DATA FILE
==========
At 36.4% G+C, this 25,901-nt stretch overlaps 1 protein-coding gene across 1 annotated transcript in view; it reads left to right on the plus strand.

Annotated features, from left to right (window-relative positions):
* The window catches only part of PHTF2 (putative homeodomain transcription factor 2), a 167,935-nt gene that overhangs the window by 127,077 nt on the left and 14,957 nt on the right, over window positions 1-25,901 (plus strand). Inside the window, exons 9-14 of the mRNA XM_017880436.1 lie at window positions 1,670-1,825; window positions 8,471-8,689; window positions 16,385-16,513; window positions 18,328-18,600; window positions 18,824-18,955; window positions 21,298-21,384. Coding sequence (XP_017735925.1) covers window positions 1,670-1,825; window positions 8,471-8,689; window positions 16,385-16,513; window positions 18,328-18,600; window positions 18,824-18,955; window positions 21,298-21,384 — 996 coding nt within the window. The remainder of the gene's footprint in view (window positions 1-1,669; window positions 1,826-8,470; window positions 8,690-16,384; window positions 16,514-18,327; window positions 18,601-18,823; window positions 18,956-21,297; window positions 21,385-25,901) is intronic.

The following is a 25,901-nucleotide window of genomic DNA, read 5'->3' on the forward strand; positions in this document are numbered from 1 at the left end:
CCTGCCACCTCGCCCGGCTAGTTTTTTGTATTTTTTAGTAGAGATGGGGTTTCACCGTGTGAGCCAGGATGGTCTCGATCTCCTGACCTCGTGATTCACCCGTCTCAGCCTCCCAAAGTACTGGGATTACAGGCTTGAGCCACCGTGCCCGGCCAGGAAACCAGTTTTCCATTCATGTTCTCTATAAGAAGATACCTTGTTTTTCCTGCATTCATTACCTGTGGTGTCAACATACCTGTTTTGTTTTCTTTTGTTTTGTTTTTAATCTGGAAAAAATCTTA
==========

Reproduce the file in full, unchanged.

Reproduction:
At 36.4% G+C, this 25,901-nt stretch overlaps 1 protein-coding gene across 1 annotated transcript in view; it reads left to right on the plus strand.

Annotated features, from left to right (window-relative positions):
* The window catches only part of PHTF2 (putative homeodomain transcription factor 2), a 167,935-nt gene that overhangs the window by 127,077 nt on the left and 14,957 nt on the right, over window positions 1-25,901 (plus strand). Inside the window, exons 9-14 of the mRNA XM_017880436.1 lie at window positions 1,670-1,825; window positions 8,471-8,689; window positions 16,385-16,513; window positions 18,328-18,600; window positions 18,824-18,955; window positions 21,298-21,384. Coding sequence (XP_017735925.1) covers window positions 1,670-1,825; window positions 8,471-8,689; window positions 16,385-16,513; window positions 18,328-18,600; window positions 18,824-18,955; window positions 21,298-21,384 — 996 coding nt within the window. The remainder of the gene's footprint in view (window positions 1-1,669; window positions 1,826-8,470; window positions 8,690-16,384; window positions 16,514-18,327; window positions 18,601-18,823; window positions 18,956-21,297; window positions 21,385-25,901) is intronic.

The following is a 25,901-nucleotide window of genomic DNA, read 5'->3' on the forward strand; positions in this document are numbered from 1 at the left end:
CCTGCCACCTCGCCCGGCTAGTTTTTTGTATTTTTTAGTAGAGATGGGGTTTCACCGTGTGAGCCAGGATGGTCTCGATCTCCTGACCTCGTGATTCACCCGTCTCAGCCTCCCAAAGTACTGGGATTACAGGCTTGAGCCACCGTGCCCGGCCAGGAAACCAGTTTTCCATTCATGTTCTCTATAAGAAGATACCTTGTTTTTCCTGCATTCATTACCTGTGGTGTCAACATACCTGTTTTGTTTTCTTTTGTTTTGTTTTTAATCTGGAAAAAATCTTA